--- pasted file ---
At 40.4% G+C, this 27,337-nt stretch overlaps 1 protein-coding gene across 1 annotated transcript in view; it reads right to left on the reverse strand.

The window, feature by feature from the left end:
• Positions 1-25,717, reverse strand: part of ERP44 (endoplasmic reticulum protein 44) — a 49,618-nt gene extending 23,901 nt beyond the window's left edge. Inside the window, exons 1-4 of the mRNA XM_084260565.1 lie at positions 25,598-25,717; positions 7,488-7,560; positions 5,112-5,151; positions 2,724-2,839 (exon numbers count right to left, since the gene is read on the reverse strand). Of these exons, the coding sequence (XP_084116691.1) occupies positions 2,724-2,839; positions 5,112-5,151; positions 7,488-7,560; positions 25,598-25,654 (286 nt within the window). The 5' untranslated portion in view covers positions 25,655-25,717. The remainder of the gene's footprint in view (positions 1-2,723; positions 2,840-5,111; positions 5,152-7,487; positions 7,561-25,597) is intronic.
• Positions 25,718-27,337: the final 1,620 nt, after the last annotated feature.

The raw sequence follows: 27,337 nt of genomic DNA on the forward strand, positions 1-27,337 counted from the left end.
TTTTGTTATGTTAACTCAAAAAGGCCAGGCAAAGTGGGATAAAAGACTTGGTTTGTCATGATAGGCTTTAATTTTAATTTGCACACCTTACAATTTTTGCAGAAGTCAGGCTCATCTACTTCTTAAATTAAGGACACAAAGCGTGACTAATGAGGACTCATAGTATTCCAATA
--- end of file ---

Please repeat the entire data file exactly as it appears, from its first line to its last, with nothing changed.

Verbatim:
At 40.4% G+C, this 27,337-nt stretch overlaps 1 protein-coding gene across 1 annotated transcript in view; it reads right to left on the reverse strand.

The window, feature by feature from the left end:
• Positions 1-25,717, reverse strand: part of ERP44 (endoplasmic reticulum protein 44) — a 49,618-nt gene extending 23,901 nt beyond the window's left edge. Inside the window, exons 1-4 of the mRNA XM_084260565.1 lie at positions 25,598-25,717; positions 7,488-7,560; positions 5,112-5,151; positions 2,724-2,839 (exon numbers count right to left, since the gene is read on the reverse strand). Of these exons, the coding sequence (XP_084116691.1) occupies positions 2,724-2,839; positions 5,112-5,151; positions 7,488-7,560; positions 25,598-25,654 (286 nt within the window). The 5' untranslated portion in view covers positions 25,655-25,717. The remainder of the gene's footprint in view (positions 1-2,723; positions 2,840-5,111; positions 5,152-7,487; positions 7,561-25,597) is intronic.
• Positions 25,718-27,337: the final 1,620 nt, after the last annotated feature.

The raw sequence follows: 27,337 nt of genomic DNA on the forward strand, positions 1-27,337 counted from the left end.
TTTTGTTATGTTAACTCAAAAAGGCCAGGCAAAGTGGGATAAAAGACTTGGTTTGTCATGATAGGCTTTAATTTTAATTTGCACACCTTACAATTTTTGCAGAAGTCAGGCTCATCTACTTCTTAAATTAAGGACACAAAGCGTGACTAATGAGGACTCATAGTATTCCAATA